3D Printing and Internet of Things to revolutionize mining

MCRC is a cooperative research center dedicated to helping Australian companies increase their global relevance through research-led innovation in manufacturing. Its latest project involves a partnership with Downer’s Mineral Technologies business as well as the University of Technology Sydney Rapido advanced technology development unit. The three organizations will work together to research solutions that will advance ways in which composite polymers are used to manufacture mineral separation equipment and create new manufacturing technologies.

3D printing will be involved in the project, which is anticipated to run over a three-year period. The work will take place at a new additive manufacturing facility at the University of Technology’s Broadway campus, and will involve Rapido, a rapid prototyping unit established by the university in 2016 to help industry, government and community partners transform ideas and problems into solutions and products.

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Using 3D printing to improve Mining uptime and productivity

3D printing, digital era3D printing may have burst onto the scene a few years ago with much hype, but it hasn’t yet revolutionised industrial sectors as some analysts exuberantly predicted.

However, forward-thinking Mining organisations are realising that industrial-scale 3D printing in the mines could skim costs from their operations and reduce the frustrations of equipment downtime. By 3D printing the spare parts and replaceable components that complex mine machinery requires, Mine Operators can gain greater control over the supply chain and ensure smooth running of the mine’s equipment.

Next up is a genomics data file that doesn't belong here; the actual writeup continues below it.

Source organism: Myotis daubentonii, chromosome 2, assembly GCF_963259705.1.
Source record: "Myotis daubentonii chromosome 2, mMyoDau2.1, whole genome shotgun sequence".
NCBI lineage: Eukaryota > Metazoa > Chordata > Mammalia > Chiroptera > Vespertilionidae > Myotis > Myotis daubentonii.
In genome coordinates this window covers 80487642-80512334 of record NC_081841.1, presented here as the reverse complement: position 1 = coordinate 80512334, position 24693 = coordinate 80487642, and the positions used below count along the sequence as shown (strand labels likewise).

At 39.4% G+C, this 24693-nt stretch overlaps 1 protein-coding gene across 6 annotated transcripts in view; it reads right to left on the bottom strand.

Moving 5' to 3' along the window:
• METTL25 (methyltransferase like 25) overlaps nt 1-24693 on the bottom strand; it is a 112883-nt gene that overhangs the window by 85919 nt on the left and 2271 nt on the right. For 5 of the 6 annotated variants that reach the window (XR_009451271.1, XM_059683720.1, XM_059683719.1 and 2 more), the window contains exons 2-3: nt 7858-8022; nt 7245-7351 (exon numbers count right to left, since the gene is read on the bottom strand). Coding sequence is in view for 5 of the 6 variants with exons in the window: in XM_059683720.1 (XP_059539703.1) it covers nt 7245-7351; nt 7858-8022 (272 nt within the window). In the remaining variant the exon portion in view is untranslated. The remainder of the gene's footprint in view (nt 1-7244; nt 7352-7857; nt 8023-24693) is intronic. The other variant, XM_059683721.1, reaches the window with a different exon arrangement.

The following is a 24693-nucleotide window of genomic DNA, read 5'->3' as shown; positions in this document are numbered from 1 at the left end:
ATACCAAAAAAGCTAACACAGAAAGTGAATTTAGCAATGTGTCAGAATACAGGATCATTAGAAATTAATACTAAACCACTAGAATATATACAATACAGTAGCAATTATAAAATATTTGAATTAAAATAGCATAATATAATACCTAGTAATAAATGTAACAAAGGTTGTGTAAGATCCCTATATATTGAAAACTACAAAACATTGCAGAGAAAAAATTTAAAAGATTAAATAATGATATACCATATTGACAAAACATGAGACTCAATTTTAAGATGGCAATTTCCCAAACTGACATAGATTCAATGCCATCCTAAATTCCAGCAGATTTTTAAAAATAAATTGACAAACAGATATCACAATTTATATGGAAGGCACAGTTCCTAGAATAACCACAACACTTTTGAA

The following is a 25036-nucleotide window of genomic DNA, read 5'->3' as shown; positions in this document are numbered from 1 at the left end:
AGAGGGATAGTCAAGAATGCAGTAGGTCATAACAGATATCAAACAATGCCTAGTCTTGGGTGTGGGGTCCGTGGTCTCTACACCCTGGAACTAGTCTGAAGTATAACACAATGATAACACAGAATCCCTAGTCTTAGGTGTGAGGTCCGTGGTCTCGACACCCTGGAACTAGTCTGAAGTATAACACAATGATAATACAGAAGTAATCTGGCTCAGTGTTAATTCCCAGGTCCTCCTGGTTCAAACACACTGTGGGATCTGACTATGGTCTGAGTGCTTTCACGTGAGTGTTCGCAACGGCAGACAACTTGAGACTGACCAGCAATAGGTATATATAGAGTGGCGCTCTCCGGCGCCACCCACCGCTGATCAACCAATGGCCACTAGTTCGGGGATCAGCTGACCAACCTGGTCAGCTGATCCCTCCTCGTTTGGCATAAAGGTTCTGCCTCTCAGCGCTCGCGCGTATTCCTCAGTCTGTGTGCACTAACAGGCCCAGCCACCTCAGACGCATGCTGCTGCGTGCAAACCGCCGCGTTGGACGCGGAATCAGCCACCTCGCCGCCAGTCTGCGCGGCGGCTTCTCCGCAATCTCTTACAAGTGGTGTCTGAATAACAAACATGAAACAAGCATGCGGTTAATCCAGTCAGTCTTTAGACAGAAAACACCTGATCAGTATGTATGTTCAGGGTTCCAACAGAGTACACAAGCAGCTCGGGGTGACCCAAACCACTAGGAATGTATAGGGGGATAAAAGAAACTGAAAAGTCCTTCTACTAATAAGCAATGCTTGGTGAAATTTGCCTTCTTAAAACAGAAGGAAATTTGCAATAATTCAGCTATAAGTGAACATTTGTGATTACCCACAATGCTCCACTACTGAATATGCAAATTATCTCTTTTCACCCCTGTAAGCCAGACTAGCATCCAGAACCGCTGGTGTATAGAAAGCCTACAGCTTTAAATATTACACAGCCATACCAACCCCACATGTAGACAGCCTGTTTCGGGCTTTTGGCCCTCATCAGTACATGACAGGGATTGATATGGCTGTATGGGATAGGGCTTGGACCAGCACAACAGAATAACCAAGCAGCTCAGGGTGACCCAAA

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3D printing: reshaping the mining landscape

3-D printing (3DP) is the process of making physical objects from a digital model using a printer. Although still in the developmental stages, the technology has advanced swiftly since its introduction in the 1980s, and is already presenting opportunities in new areas, such as in the custom manufacture of prosthetics, dental products and other medical devices or high strength lightweight precision automotive and aerospace parts that would have been unimaginable just a few years ago.

A 3-D printed model of Barrick Gold's Turquoise Ridge mine in Nevada, US. Photo Barrick Gold Corp

A 3-D printed model of Barrick Gold’s Turquoise Ridge mine in Nevada, US. Photo Barrick Gold Corp

Over the next decade, technology observers predict that the pace of change will intensify and more and more applications will be found as sophistication increases and the cost of equipment falls, following the now well-established curve for technology products.

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